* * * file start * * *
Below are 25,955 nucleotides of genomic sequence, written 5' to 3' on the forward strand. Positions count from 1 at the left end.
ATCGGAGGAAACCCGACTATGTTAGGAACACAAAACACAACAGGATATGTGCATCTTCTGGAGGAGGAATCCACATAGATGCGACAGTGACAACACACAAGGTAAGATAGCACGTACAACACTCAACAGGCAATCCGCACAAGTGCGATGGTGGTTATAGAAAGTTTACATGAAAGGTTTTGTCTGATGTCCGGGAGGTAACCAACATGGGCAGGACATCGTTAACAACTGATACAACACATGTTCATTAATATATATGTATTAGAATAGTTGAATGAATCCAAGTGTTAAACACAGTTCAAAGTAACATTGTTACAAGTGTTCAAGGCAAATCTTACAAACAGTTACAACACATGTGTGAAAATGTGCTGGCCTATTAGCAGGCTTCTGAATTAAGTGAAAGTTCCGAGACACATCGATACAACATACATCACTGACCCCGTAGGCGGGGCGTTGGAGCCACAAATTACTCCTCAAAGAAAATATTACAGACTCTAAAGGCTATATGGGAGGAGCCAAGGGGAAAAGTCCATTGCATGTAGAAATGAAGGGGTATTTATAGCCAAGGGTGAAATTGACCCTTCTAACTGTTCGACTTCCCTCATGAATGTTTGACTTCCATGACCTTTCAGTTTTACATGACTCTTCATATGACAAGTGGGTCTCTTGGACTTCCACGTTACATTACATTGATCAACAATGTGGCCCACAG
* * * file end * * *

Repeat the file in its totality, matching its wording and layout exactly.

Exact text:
Below are 25,955 nucleotides of genomic sequence, written 5' to 3' on the forward strand. Positions count from 1 at the left end.
ATCGGAGGAAACCCGACTATGTTAGGAACACAAAACACAACAGGATATGTGCATCTTCTGGAGGAGGAATCCACATAGATGCGACAGTGACAACACACAAGGTAAGATAGCACGTACAACACTCAACAGGCAATCCGCACAAGTGCGATGGTGGTTATAGAAAGTTTACATGAAAGGTTTTGTCTGATGTCCGGGAGGTAACCAACATGGGCAGGACATCGTTAACAACTGATACAACACATGTTCATTAATATATATGTATTAGAATAGTTGAATGAATCCAAGTGTTAAACACAGTTCAAAGTAACATTGTTACAAGTGTTCAAGGCAAATCTTACAAACAGTTACAACACATGTGTGAAAATGTGCTGGCCTATTAGCAGGCTTCTGAATTAAGTGAAAGTTCCGAGACACATCGATACAACATACATCACTGACCCCGTAGGCGGGGCGTTGGAGCCACAAATTACTCCTCAAAGAAAATATTACAGACTCTAAAGGCTATATGGGAGGAGCCAAGGGGAAAAGTCCATTGCATGTAGAAATGAAGGGGTATTTATAGCCAAGGGTGAAATTGACCCTTCTAACTGTTCGACTTCCCTCATGAATGTTTGACTTCCATGACCTTTCAGTTTTACATGACTCTTCATATGACAAGTGGGTCTCTTGGACTTCCACGTTACATTACATTGATCAACAATGTGGCCCACAG